The typical olive oil company would probably employ a decent-sized staff, compete for gold medals at olive oil tastings, sell their product in a glass bottle, and try to get into the biggest stores possible.
By those standards, Nena Talcott and Bonnie Storm’s Grove 45 is not your typical olive oil company – and that’s just fine with them.
“It doesn’t sit on a ship coming across the ocean,” Talcott said. “It’s not sitting in big vats until it’s bottled in a warehouse on the East Coast. It just goes from our trees to our hands to you. I think that’s what sets us apart.”
For a company with an in-house, hands-on approach to marketing, Grove 45 tends to get the kind of attention you’d expect of a large producer with a lavish marketing budget. In March, Grove 45 made Bon Appetit’s list of “3 Small-Batch, American-Made Olive Oils to Rival Italy’s Finest.”
The article praises the oil’s “fresh and peppery finish,” but Talcott and Storm suspect the marketing plug, like others Grove 45 has attracted from the likes of Fortune and the New York Times, has just as much to do with their distinctive extruded aluminum bottle and pewter label.
The stark packaging has won design awards, but it’s also practical. The aluminum bottle is recyclable and keeps out the ultraviolet light, heat and oxygen which over time cause the oil to spoil.
“Even the darkest glass will allow UV rays to get in there,” Talcott said.
The bottle’s no-frills aesthetic also reflects the company’s do-it-yourself identity.
“You’re looking at the entire company,” Storm said. “I do all the farming. Nena does all the marketing. At this time of year I’m in the grove every single day, whether I’m irrigating or suckering.”
Storm said she has an ace pruner in Bev Lincoln, and the milling is done off-site, but she and Talcott do as much as they can themselves, right down to affixing the labels onto the bottles.
Talcott and Storm had been friends for years, and they teamed up as business partners in 2009. Talcott had gotten divorced and left the wine business and was “looking for something to do,” and Storm, who’d imported some olive trees from Italy but wasn’t making much money off them, was tired of being in the olive oil business by herself.
They came up with the name Grove 45 in honor of the year they were born and released their first 60 cases in early 2010, from olives harvested the previous year on Storm’s 240-acre Chiles Valley ranch. They sold out in a month, and by July Travel and Leisure had named Grove 45 one of “Our Favorite Olive Oils” – the only American brand to make the list.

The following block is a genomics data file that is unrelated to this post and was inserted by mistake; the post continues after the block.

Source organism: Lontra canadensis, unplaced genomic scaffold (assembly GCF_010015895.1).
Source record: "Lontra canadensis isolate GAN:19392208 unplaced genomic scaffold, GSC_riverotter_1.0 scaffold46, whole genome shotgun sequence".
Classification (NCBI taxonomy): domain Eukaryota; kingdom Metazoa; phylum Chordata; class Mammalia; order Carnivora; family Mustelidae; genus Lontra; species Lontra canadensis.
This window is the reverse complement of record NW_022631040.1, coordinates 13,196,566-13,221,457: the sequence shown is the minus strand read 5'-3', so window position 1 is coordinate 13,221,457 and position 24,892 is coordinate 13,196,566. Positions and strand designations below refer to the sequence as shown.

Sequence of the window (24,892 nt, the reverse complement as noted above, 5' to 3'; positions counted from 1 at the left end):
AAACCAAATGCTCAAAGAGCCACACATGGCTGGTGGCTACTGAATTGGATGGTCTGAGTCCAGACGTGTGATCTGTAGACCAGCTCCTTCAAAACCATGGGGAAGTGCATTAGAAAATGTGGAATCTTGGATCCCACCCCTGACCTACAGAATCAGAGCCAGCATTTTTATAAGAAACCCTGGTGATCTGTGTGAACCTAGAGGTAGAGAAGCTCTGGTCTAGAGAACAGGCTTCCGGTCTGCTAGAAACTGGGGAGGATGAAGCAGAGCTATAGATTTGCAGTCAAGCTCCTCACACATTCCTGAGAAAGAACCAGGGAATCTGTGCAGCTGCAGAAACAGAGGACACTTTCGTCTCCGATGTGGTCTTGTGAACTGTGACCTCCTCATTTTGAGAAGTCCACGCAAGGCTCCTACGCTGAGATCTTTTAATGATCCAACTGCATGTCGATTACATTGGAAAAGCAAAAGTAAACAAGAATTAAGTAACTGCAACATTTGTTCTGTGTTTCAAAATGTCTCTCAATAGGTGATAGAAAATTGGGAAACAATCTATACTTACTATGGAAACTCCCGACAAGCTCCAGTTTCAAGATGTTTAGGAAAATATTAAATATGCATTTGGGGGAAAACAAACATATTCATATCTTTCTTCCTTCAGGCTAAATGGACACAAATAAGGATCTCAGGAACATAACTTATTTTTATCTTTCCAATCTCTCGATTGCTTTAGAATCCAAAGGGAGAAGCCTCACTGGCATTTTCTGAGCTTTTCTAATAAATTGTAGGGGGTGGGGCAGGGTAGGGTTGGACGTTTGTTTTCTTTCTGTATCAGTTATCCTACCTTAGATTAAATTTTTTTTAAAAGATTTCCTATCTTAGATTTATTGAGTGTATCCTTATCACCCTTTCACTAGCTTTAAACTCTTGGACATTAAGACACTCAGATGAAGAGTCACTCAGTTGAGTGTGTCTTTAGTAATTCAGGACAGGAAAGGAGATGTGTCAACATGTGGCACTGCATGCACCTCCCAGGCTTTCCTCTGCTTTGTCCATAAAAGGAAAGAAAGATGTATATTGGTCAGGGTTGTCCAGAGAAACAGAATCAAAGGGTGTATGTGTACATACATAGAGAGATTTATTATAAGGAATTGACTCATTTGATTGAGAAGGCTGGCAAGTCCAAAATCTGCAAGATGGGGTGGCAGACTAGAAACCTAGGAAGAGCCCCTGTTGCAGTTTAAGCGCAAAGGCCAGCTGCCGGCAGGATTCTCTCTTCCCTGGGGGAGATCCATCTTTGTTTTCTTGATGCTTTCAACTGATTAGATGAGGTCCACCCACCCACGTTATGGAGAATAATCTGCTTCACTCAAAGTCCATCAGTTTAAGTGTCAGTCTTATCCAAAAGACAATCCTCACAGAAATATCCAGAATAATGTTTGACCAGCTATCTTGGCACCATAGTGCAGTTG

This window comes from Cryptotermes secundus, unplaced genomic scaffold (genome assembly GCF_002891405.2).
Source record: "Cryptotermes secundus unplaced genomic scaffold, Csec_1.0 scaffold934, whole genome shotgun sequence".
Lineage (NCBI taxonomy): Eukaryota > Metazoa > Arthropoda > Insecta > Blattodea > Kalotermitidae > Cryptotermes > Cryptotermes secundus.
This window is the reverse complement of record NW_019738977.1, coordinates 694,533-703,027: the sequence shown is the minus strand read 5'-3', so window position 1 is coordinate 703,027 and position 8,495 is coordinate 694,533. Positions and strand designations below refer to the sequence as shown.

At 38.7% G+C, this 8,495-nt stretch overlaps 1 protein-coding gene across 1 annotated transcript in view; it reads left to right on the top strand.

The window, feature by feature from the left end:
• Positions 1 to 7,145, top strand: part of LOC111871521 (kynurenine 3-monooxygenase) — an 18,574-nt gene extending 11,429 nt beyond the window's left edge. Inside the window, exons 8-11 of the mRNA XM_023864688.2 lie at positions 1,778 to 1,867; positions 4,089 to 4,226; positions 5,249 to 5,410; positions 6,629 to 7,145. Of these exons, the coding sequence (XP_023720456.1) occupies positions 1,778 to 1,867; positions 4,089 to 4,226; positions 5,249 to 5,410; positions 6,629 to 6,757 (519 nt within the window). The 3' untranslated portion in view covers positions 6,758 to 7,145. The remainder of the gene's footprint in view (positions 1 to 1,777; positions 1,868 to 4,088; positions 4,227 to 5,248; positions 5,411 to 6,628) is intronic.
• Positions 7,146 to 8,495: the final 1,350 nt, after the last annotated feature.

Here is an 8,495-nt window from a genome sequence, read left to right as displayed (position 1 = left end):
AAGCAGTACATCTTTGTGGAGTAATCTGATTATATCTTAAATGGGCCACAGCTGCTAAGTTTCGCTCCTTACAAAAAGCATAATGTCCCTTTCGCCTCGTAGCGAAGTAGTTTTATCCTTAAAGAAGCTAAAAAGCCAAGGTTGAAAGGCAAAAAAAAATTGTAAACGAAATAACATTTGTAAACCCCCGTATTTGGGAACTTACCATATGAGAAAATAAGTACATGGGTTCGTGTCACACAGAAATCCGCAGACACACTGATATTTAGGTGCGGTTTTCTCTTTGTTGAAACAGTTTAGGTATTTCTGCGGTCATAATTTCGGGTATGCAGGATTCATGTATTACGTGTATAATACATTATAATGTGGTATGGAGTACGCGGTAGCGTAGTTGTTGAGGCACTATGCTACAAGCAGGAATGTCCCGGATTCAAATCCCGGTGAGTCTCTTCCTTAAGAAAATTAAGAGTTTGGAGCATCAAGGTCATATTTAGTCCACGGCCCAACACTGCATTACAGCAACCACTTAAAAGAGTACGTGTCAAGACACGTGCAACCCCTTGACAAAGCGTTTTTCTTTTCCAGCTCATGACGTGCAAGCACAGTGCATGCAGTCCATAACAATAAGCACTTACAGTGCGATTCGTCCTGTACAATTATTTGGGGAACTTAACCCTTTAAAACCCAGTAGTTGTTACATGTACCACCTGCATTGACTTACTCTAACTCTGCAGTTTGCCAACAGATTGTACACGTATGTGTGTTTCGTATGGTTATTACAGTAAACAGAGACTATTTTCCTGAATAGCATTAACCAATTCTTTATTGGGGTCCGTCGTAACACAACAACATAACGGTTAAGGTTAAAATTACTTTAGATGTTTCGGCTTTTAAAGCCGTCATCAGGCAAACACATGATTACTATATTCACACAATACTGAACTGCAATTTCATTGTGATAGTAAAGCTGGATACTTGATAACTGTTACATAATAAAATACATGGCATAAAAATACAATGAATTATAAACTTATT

Their trees consist of five varieties: the Tuscan varieties Frantoio, Leccino, Maurino and Pendolino, and the Sicilian-style Noccelara de Belice. Storm said they thrive “like weeds,” enjoying the same latitude as their Mediterranean homeland, a high water table, and the same good soil and climate that produces world-class winegrapes.
“It’s just like wine,” she said. “Everything plays a part.”
Talcott and Storm use a roughly 60/40 blend of black and green olives to produce a medium-robust extra-virgin oil that has the bite of a Tuscan oil without getting too bitter. Storm said it’s much milder and more broadly appealing than the oil she used to make under the Storm Olive Ranch brand.
“There’s a pungency and bitterness to it that is normal for this style and these olives,” Talcott said. “As people become educated about olive oil, just like they have about wine, they’ve really taken to this oil because it’s a great flavor enhancer on foods. It’s not one you cook with.”
Despite being confident about the oil’s quality, Talcott and Storm avoid olive oil competitions. For one thing, entry fees are expensive. But more important, they don’t like the “everybody gets a trophy” mentality of large tastings.
“They give out 20 to 30 gold medals, 30 or 40 silver medals, 30 or 40 bronze, and then five best in show,” Talcott said. “What does that even mean?”
This year’s harvest looks promising, and should produce the usual 300-400 cases. The water table on the ranch is so high that the trees have always had easy access to the aquifer, so the rainy winter shouldn’t make a huge difference.
You’ll find Grove 45 at high-end stores like Murray’s Cheese in New York City’s Grand Central Station and St. Helena businesses like Acres, Erin Martin Showroom, Dean and DeLuca, Oakville Grocery and Sunshine Foods. But don’t look for it at a supermarket. Its artisanal appeal makes it most suitable for small specialty stores, where knowledgeable merchants can recommend it to customers and explain its high price point ($40).
“It’s a hand process,” Talcott said. “We’re not a big mechanized farm. We’re a small farm with 500 trees and it’s all done by hand, which is an expensive process.”